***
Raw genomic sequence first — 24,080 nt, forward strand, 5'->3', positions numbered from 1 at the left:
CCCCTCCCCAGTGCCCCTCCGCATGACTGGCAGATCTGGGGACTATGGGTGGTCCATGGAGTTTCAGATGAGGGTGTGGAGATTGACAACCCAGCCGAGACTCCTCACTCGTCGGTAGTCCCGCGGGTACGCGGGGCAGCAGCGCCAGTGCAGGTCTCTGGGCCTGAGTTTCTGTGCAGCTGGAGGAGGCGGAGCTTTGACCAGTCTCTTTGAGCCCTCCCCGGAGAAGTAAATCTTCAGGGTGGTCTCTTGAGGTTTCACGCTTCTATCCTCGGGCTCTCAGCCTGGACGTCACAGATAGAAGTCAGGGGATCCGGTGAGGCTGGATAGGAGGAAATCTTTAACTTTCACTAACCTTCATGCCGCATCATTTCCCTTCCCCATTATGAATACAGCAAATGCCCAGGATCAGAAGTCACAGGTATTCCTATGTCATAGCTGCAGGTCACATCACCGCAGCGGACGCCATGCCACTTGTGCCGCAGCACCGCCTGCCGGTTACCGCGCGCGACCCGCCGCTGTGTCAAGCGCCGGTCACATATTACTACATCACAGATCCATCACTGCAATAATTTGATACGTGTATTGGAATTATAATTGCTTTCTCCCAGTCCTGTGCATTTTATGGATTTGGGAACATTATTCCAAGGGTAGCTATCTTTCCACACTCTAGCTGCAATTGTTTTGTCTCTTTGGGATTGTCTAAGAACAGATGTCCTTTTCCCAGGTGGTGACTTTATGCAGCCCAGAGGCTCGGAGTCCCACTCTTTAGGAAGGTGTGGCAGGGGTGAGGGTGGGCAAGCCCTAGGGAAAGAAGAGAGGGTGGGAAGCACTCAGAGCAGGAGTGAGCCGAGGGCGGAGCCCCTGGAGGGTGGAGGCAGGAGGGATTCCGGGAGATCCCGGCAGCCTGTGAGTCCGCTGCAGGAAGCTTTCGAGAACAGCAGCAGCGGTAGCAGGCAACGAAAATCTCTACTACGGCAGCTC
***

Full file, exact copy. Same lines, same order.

Raw genomic sequence first — 24,080 nt, forward strand, 5'->3', positions numbered from 1 at the left:
CCCCTCCCCAGTGCCCCTCCGCATGACTGGCAGATCTGGGGACTATGGGTGGTCCATGGAGTTTCAGATGAGGGTGTGGAGATTGACAACCCAGCCGAGACTCCTCACTCGTCGGTAGTCCCGCGGGTACGCGGGGCAGCAGCGCCAGTGCAGGTCTCTGGGCCTGAGTTTCTGTGCAGCTGGAGGAGGCGGAGCTTTGACCAGTCTCTTTGAGCCCTCCCCGGAGAAGTAAATCTTCAGGGTGGTCTCTTGAGGTTTCACGCTTCTATCCTCGGGCTCTCAGCCTGGACGTCACAGATAGAAGTCAGGGGATCCGGTGAGGCTGGATAGGAGGAAATCTTTAACTTTCACTAACCTTCATGCCGCATCATTTCCCTTCCCCATTATGAATACAGCAAATGCCCAGGATCAGAAGTCACAGGTATTCCTATGTCATAGCTGCAGGTCACATCACCGCAGCGGACGCCATGCCACTTGTGCCGCAGCACCGCCTGCCGGTTACCGCGCGCGACCCGCCGCTGTGTCAAGCGCCGGTCACATATTACTACATCACAGATCCATCACTGCAATAATTTGATACGTGTATTGGAATTATAATTGCTTTCTCCCAGTCCTGTGCATTTTATGGATTTGGGAACATTATTCCAAGGGTAGCTATCTTTCCACACTCTAGCTGCAATTGTTTTGTCTCTTTGGGATTGTCTAAGAACAGATGTCCTTTTCCCAGGTGGTGACTTTATGCAGCCCAGAGGCTCGGAGTCCCACTCTTTAGGAAGGTGTGGCAGGGGTGAGGGTGGGCAAGCCCTAGGGAAAGAAGAGAGGGTGGGAAGCACTCAGAGCAGGAGTGAGCCGAGGGCGGAGCCCCTGGAGGGTGGAGGCAGGAGGGATTCCGGGAGATCCCGGCAGCCTGTGAGTCCGCTGCAGGAAGCTTTCGAGAACAGCAGCAGCGGTAGCAGGCAACGAAAATCTCTACTACGGCAGCTC